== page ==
2019-05-10 07:25

    I feel like I was just given a history lesson but in the most emotionally damaging way possible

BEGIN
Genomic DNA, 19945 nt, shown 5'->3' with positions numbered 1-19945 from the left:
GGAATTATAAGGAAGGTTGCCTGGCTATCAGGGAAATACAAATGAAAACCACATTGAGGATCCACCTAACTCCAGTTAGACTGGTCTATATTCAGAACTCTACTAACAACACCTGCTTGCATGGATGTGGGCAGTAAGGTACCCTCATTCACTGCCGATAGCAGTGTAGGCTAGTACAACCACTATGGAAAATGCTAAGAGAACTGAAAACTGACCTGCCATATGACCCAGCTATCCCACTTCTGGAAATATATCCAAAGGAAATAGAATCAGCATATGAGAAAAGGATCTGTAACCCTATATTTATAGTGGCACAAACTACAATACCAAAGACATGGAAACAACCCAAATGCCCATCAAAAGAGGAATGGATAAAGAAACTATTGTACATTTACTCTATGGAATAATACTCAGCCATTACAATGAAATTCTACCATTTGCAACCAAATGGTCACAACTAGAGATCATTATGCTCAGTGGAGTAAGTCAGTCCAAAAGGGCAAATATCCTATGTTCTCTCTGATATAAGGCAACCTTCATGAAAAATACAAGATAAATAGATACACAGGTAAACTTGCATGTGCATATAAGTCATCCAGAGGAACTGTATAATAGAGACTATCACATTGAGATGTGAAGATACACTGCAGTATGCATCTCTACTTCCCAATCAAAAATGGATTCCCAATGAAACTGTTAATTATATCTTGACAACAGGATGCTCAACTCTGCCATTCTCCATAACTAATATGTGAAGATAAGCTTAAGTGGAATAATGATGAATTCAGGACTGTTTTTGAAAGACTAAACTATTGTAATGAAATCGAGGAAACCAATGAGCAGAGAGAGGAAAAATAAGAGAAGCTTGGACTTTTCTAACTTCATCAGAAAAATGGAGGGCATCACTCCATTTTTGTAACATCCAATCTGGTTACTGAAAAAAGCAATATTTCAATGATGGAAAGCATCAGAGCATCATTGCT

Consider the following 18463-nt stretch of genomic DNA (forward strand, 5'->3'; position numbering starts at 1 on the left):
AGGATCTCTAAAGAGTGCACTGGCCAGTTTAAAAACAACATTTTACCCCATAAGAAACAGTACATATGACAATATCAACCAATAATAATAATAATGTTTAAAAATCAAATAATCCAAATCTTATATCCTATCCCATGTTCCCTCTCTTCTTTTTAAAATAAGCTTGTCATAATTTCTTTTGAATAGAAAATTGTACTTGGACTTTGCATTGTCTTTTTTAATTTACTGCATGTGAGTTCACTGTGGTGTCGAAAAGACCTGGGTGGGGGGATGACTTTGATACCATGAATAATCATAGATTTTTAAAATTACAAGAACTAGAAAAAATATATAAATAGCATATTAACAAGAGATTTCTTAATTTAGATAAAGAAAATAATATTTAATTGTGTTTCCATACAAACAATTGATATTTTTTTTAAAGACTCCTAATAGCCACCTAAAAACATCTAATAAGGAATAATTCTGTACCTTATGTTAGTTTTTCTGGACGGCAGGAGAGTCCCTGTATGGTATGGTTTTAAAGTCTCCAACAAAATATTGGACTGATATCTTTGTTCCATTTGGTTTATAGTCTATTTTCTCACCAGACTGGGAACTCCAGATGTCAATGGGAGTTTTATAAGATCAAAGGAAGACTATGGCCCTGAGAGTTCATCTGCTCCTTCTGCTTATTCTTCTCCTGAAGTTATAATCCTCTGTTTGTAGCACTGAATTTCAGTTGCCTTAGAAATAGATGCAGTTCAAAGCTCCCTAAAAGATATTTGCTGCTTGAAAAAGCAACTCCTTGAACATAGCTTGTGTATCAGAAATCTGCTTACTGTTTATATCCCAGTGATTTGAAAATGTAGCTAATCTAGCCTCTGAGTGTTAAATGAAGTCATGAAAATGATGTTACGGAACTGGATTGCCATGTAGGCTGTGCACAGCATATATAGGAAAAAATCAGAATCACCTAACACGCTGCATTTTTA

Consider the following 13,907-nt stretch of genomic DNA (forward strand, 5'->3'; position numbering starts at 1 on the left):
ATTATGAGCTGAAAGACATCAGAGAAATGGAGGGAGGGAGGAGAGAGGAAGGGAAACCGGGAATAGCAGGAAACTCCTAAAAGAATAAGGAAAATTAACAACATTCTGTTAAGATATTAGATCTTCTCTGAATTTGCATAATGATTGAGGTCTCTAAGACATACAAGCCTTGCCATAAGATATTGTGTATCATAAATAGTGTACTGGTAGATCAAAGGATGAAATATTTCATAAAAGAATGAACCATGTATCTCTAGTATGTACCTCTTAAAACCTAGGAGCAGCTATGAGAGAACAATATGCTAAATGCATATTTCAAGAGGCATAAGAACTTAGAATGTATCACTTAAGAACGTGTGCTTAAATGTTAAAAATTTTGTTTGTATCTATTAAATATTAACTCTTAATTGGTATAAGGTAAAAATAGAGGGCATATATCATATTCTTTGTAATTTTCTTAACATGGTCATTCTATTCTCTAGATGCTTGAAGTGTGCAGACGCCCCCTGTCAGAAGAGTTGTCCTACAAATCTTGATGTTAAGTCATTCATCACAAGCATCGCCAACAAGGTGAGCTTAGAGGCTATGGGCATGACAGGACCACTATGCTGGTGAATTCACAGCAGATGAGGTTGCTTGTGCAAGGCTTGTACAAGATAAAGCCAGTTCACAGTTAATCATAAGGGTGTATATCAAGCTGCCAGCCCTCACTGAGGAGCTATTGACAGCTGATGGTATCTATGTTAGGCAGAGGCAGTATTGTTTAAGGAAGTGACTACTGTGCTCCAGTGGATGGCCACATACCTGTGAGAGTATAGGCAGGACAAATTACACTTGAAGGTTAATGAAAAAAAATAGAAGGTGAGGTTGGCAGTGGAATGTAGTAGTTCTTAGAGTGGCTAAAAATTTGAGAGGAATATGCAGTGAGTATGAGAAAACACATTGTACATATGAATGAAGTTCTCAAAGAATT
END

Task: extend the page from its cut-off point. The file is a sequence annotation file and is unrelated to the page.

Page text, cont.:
• Maja (The Nocturnal Library)
    2019-05-08 07:26